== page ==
You might not think about your Google/Nest smart display having an operating system. But it does, and until now it was called Cast OS, which is based on the common computer foundations of Linux.
Now though, change is afoot. Google is quietly upgrading the operating system of the first-generation Nest Hub – that's the one that arrived in 2018 as the Google Home Hub before being renamed. It will switch from Cast OS to Google's own Fuchsia operating system.
- How the new sleep-tracking Nest Hub compares to the original
- Nest Hub vs Amazon Echo Show: How the smart displays stack up
- Google Home Hub review: Your smart home control center
You are unlikely to notice the difference, however, as the user interface will remain the same as before. Instead it is the foundations of the Nest Hub that are changing.
But why, you might well be asking. The truth is, no one is entirely sure. Google has been quietly working on the open-source Fuchsia operating system since at least 2016. It has since been spotted on internal test devices, including Chromebook laptops, and it was once said to be a replacement for Android.
Despite it now being out in the open, Google is continuing to be somewhat vague about what Fuchsia is, and might one day become. The company describes it as a "production-grade operating system that is secure, updatable, inclusive, and pragmatic" – whatever that means.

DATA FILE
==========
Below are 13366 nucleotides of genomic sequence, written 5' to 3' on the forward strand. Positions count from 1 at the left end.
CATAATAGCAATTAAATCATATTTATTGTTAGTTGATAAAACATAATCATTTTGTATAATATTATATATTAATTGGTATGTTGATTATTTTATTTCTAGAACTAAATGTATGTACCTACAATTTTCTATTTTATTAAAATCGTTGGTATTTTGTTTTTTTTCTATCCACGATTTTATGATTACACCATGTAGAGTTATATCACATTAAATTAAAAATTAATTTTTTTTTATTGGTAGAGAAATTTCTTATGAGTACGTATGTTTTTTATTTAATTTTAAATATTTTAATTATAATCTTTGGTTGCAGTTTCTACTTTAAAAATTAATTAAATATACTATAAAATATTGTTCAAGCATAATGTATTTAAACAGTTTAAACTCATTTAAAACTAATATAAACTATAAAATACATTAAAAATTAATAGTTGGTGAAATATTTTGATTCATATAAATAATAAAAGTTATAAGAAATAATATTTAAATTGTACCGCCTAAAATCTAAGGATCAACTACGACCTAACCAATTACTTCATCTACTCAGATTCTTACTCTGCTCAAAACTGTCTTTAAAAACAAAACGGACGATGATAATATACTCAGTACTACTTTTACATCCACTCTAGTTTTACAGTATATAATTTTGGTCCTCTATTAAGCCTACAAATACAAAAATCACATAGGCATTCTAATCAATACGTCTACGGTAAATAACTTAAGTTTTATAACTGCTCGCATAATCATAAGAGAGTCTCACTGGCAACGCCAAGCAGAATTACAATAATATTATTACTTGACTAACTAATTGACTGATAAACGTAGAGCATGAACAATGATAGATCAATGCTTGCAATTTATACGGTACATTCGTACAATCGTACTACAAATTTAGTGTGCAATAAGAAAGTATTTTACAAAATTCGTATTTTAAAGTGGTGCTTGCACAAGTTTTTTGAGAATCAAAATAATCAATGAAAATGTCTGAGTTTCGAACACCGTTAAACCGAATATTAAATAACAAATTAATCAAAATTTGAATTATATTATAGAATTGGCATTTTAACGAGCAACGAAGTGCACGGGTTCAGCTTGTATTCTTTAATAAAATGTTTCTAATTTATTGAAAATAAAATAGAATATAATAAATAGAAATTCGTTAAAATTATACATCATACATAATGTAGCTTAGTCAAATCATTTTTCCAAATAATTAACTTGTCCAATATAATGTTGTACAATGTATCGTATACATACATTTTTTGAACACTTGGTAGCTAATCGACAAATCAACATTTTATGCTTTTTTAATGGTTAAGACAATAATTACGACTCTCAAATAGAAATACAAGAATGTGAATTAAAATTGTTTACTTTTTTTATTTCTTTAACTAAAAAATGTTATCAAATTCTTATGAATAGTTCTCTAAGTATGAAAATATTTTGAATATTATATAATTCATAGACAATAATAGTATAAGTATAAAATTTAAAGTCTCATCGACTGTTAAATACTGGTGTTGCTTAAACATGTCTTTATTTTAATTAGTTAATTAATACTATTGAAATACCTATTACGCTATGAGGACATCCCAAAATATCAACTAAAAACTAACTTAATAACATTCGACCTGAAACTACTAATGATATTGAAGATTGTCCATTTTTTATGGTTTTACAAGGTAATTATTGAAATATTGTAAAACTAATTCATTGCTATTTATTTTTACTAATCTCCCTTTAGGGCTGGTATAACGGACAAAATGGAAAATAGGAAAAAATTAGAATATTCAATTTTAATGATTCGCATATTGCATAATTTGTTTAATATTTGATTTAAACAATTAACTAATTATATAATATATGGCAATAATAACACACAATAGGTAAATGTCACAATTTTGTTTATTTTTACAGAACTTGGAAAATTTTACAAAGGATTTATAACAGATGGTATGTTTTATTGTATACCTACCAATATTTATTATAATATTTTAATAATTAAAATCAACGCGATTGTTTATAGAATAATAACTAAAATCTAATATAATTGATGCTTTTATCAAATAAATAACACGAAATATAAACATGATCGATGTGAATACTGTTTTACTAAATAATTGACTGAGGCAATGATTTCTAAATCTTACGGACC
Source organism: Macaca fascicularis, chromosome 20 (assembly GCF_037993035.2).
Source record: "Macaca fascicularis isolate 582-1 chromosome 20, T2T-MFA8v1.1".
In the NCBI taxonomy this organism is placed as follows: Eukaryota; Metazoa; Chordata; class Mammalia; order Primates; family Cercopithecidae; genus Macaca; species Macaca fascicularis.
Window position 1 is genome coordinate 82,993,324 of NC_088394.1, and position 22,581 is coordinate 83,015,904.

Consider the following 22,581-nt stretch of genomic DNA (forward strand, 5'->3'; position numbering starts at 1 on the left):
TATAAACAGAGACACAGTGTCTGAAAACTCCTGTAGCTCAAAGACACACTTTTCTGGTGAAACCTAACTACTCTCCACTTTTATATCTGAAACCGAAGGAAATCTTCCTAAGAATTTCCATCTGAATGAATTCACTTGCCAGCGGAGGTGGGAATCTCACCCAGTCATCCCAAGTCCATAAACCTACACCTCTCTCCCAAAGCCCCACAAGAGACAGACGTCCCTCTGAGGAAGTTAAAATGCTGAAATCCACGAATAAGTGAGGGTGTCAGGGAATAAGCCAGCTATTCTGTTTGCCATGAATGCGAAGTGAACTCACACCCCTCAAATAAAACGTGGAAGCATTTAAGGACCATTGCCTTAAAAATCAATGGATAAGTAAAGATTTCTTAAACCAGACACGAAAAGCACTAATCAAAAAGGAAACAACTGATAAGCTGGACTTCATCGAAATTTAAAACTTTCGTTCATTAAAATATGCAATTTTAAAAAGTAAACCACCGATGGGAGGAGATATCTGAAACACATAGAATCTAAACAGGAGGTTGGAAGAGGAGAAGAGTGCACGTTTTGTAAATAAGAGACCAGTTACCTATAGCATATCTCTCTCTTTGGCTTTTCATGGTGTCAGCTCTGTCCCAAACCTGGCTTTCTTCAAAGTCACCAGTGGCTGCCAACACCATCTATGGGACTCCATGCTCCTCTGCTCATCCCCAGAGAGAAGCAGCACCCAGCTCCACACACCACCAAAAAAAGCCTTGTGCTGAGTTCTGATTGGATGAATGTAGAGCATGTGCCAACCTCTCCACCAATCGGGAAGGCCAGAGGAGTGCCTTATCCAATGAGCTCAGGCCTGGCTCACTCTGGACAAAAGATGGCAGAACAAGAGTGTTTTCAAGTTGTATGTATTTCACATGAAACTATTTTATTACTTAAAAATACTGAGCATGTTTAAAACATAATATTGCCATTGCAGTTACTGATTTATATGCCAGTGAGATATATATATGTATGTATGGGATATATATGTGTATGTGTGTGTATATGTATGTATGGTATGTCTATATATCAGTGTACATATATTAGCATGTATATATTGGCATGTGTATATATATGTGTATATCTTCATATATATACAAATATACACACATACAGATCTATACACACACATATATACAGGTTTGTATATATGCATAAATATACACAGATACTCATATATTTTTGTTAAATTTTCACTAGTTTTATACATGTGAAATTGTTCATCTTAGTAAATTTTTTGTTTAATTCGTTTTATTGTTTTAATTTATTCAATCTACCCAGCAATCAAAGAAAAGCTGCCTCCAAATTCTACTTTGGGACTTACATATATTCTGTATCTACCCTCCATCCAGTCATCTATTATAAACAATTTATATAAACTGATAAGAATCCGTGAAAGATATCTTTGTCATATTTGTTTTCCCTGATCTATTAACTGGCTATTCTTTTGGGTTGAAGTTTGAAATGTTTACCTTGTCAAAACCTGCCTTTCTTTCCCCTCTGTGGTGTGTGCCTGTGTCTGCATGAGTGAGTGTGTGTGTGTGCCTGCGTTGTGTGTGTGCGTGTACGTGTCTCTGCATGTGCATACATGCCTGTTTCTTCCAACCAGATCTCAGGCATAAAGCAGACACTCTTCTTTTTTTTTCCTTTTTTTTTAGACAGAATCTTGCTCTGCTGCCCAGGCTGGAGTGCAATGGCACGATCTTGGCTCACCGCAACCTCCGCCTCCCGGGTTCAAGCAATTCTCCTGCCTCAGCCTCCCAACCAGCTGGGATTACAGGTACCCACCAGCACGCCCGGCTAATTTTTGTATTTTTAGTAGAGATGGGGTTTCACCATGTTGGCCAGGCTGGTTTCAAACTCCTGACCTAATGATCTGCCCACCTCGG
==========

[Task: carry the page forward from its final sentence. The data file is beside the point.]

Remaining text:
Petr Hosek, a Google engineer who is the technical lead of the Fuchsia OS toolchain team, tweeted this morning: "You don't ship a new operating system every day, but today is that day." In response to a question on Twitter about the roll-out he added: "We're starting with the first-generation Nest Hub" and linked to this 9to5Google article.
It makes sense for Google's roll-out of Fuchsia to start small, and the Nest Hub feels like a worthy candidate for this first dip of a toe into the waters of an all-new OS. But for now Google users are unlikely to even notice their smart display has had its entire operating system replaced. The first displays to be updated will be those enrolled in Google's Preview Program, and the roll-out is expected to take a few months to complete.
It's a small step for Google, but one will hope will lead to interesting new uses for its Fuchsia OS in the future.